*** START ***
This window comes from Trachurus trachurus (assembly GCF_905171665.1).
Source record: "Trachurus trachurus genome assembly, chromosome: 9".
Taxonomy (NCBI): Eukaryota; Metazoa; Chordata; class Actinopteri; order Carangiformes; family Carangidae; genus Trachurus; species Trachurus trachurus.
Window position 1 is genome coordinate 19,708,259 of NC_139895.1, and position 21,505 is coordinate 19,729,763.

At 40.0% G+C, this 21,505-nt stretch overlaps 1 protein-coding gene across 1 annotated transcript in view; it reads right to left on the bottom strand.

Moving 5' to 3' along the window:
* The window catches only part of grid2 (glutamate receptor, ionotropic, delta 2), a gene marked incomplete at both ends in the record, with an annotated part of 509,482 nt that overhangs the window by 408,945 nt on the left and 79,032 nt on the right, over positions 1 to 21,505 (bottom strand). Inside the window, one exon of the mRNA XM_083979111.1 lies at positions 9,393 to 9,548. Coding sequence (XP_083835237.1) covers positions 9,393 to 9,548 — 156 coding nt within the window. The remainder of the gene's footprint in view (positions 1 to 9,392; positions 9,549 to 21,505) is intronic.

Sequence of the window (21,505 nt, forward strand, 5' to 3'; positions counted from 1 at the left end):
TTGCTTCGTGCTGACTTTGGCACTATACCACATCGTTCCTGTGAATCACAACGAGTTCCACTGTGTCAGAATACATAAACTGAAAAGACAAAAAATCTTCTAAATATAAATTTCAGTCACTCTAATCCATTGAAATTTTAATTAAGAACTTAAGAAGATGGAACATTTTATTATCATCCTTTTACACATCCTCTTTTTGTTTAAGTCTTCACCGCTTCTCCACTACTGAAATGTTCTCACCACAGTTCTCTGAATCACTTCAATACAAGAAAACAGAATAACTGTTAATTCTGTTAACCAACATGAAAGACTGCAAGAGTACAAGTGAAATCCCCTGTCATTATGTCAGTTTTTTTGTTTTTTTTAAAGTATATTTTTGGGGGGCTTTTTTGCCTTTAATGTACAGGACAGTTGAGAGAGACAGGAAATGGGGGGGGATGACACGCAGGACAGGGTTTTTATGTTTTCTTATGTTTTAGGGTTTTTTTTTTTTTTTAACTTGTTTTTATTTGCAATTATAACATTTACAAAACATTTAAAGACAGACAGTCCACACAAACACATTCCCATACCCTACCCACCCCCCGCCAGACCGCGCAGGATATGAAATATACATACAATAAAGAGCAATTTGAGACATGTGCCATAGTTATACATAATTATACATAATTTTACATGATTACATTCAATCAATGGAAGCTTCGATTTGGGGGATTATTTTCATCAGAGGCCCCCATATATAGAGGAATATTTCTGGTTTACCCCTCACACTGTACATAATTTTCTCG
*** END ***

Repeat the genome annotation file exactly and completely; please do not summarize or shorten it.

This window comes from Trachurus trachurus (assembly GCF_905171665.1).
Source record: "Trachurus trachurus genome assembly, chromosome: 9".
Taxonomy (NCBI): Eukaryota; Metazoa; Chordata; class Actinopteri; order Carangiformes; family Carangidae; genus Trachurus; species Trachurus trachurus.
Window position 1 is genome coordinate 19,708,259 of NC_139895.1, and position 21,505 is coordinate 19,729,763.

At 40.0% G+C, this 21,505-nt stretch overlaps 1 protein-coding gene across 1 annotated transcript in view; it reads right to left on the bottom strand.

Moving 5' to 3' along the window:
* The window catches only part of grid2 (glutamate receptor, ionotropic, delta 2), a gene marked incomplete at both ends in the record, with an annotated part of 509,482 nt that overhangs the window by 408,945 nt on the left and 79,032 nt on the right, over positions 1 to 21,505 (bottom strand). Inside the window, one exon of the mRNA XM_083979111.1 lies at positions 9,393 to 9,548. Coding sequence (XP_083835237.1) covers positions 9,393 to 9,548 — 156 coding nt within the window. The remainder of the gene's footprint in view (positions 1 to 9,392; positions 9,549 to 21,505) is intronic.

Sequence of the window (21,505 nt, forward strand, 5' to 3'; positions counted from 1 at the left end):
TTGCTTCGTGCTGACTTTGGCACTATACCACATCGTTCCTGTGAATCACAACGAGTTCCACTGTGTCAGAATACATAAACTGAAAAGACAAAAAATCTTCTAAATATAAATTTCAGTCACTCTAATCCATTGAAATTTTAATTAAGAACTTAAGAAGATGGAACATTTTATTATCATCCTTTTACACATCCTCTTTTTGTTTAAGTCTTCACCGCTTCTCCACTACTGAAATGTTCTCACCACAGTTCTCTGAATCACTTCAATACAAGAAAACAGAATAACTGTTAATTCTGTTAACCAACATGAAAGACTGCAAGAGTACAAGTGAAATCCCCTGTCATTATGTCAGTTTTTTTGTTTTTTTTAAAGTATATTTTTGGGGGGCTTTTTTGCCTTTAATGTACAGGACAGTTGAGAGAGACAGGAAATGGGGGGGGATGACACGCAGGACAGGGTTTTTATGTTTTCTTATGTTTTAGGGTTTTTTTTTTTTTTTAACTTGTTTTTATTTGCAATTATAACATTTACAAAACATTTAAAGACAGACAGTCCACACAAACACATTCCCATACCCTACCCACCCCCCGCCAGACCGCGCAGGATATGAAATATACATACAATAAAGAGCAATTTGAGACATGTGCCATAGTTATACATAATTATACATAATTTTACATGATTACATTCAATCAATGGAAGCTTCGATTTGGGGGATTATTTTCATCAGAGGCCCCCATATATAGAGGAATATTTCTGGTTTACCCCTCACACTGTACATAATTTTCTCG